[$500][959640] Medium CVE-2019-13665: Multiple file download protection bypass. Reported by Jun Kokatsu, Microsoft Browser Vulnerability Research on 2019-05-05
[$500][960305] Medium CVE-2019-13666: Side channel using storage size estimate. Reported by Tom Van Goethem from imec-DistriNet, KU Leuven on 2019-05-07
[$500][973056] Medium CVE-2019-13667: URI bar spoof when using external app URIs. Reported by Khalil Zhani on 2019-06-11
[$500][986393] Medium CVE-2019-13668: Global window leak via console. Reported by David Erceg on 2019-07-22
[$N/A][968451] Medium CVE-2019-13669: HTTP authentication spoof. Reported by Khalil Zhani on 2019-05-30
[$N/A][980891] Medium CVE-2019-13670: V8 memory corruption in regex. Reported by Guang Gong of Alpha Team, Qihoo 360 on 2019-07-03
[$TBD][696454] Medium CVE-2019-13671: Dialog box fails to show origin. Reported by xisigr of Tencent's Xuanwu Lab on 2017-02-27
[$TBD][997925] Medium CVE-2019-13673: Cross-origin information leak using devtools. Reported by David Erceg on 2019-08-26
[$500][896533] Low CVE-2019-13674: IDN spoofing. Reported by Khalil Zhani on 2018-10-18
[$500][929578] Low CVE-2019-13675: Extensions can be disabled by trailing slash. Reported by Jun Kokatsu, Microsoft Browser Vulnerability Research on 2019-02-07
[$TBD][875178] Low CVE-2019-13676: Google URI shown for certificate warning. Reported by Wenxu Wu (@ma7h1as) of Tencent Security Xuanwu Lab on 2018-08-17
[$TBD][939108] Low CVE-2019-13677: Chrome web store origin needs to be isolated. Reported by Jun Kokatsu, Microsoft Browser Vulnerability Research on 2019-03-06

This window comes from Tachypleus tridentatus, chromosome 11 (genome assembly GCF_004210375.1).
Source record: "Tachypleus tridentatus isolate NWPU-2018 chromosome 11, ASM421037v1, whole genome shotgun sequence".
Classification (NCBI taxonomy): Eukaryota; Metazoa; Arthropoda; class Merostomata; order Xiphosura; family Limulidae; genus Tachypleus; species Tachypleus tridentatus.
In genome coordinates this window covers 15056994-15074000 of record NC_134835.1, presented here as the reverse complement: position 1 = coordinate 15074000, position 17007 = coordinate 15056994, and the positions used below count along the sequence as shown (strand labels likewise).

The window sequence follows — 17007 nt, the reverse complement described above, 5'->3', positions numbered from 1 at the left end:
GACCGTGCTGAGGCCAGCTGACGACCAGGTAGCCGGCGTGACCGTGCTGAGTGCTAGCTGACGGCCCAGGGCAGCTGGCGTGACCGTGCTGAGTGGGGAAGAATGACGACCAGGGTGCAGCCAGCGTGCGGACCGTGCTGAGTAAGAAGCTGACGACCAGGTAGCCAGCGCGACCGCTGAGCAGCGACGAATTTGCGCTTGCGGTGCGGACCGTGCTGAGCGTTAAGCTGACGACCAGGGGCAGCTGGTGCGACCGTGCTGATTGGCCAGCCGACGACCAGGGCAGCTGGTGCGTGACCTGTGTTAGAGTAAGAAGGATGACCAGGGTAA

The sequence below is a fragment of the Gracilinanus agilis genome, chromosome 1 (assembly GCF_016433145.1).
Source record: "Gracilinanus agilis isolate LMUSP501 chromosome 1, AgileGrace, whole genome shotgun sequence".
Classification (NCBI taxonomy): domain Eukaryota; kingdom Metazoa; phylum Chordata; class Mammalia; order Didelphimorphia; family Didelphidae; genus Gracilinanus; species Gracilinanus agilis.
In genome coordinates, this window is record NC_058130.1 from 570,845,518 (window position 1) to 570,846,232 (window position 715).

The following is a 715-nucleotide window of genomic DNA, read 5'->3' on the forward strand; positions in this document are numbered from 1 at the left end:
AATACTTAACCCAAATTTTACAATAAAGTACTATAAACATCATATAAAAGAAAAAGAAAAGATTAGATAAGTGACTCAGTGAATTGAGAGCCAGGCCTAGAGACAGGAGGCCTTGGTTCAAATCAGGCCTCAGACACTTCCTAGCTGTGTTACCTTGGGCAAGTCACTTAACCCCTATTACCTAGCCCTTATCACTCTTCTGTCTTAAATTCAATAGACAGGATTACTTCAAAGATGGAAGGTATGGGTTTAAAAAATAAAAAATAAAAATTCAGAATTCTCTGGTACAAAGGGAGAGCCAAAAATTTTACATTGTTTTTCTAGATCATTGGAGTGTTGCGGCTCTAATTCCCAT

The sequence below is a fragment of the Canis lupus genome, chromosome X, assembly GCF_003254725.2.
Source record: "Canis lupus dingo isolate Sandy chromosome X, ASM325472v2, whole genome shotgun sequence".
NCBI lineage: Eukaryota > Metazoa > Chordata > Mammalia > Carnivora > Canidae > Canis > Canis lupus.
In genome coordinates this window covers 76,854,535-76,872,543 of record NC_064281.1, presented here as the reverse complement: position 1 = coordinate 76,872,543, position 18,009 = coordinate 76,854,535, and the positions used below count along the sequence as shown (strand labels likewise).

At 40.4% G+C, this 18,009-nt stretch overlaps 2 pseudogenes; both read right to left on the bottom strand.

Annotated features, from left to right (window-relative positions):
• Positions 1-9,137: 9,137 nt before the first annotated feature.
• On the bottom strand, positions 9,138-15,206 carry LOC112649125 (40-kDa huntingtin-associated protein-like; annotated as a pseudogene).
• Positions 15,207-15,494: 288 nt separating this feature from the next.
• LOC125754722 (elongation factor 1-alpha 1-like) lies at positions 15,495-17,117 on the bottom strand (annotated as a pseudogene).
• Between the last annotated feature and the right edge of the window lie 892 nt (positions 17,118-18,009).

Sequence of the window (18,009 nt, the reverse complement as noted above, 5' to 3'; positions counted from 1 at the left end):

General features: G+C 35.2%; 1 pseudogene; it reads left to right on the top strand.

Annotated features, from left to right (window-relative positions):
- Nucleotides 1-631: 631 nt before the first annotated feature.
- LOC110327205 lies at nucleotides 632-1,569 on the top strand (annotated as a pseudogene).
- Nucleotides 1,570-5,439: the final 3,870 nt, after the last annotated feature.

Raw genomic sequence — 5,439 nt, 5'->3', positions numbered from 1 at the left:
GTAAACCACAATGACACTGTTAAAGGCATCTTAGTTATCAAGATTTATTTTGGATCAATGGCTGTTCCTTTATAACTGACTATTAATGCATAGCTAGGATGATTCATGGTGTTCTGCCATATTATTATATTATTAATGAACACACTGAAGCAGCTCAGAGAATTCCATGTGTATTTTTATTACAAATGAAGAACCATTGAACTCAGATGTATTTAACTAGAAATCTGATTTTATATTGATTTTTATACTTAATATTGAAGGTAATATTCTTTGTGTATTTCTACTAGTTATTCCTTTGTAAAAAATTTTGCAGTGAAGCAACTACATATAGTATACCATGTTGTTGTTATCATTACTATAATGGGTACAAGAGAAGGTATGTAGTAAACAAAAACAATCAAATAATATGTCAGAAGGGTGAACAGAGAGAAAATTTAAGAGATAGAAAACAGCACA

[$TBD][946633] Low CVE-2019-13678: Download dialog spoofing. Reported by Ronni Skansing on 2019-03-27
[$TBD][968914] Low CVE-2019-13679: User gesture needed for printing. Reported by Conrad Irwin, Superhuman on 2019-05-31
[$TBD][969684] Low CVE-2019-13680: IP address spoofing to servers. Reported by Thijs Alkemade from Computest on 2019-06-03
[$TBD][970378] Low CVE-2019-13681: Bypass on download restrictions. Reported by David Erceg on 2019-06-04
[$TBD][971917] Low CVE-2019-13682: Site isolation bypass. Reported by Jun Kokatsu, Microsoft Browser Vulnerability Research on 2019-06-07
[$TBD][987502] Low CVE-2019-13683: Exceptions leaked by devtools. Reported by David Erceg on 2019-07-25

We would also like to thank all security researchers that worked with us during the development cycle to prevent security bugs from ever reaching the stable channel.

As usual, our ongoing internal security work was responsible for a wide range of fixes:

  • [1002279] Various fixes from internal audits, fuzzing and other initiatives



Interested in switching release channels?  Find out how here. If you find a new issue, please let us know by filing a bug. The community help forum is also a great place to reach out for help or learn about common issues.


Lakshmana Pamarthy
Google Chrome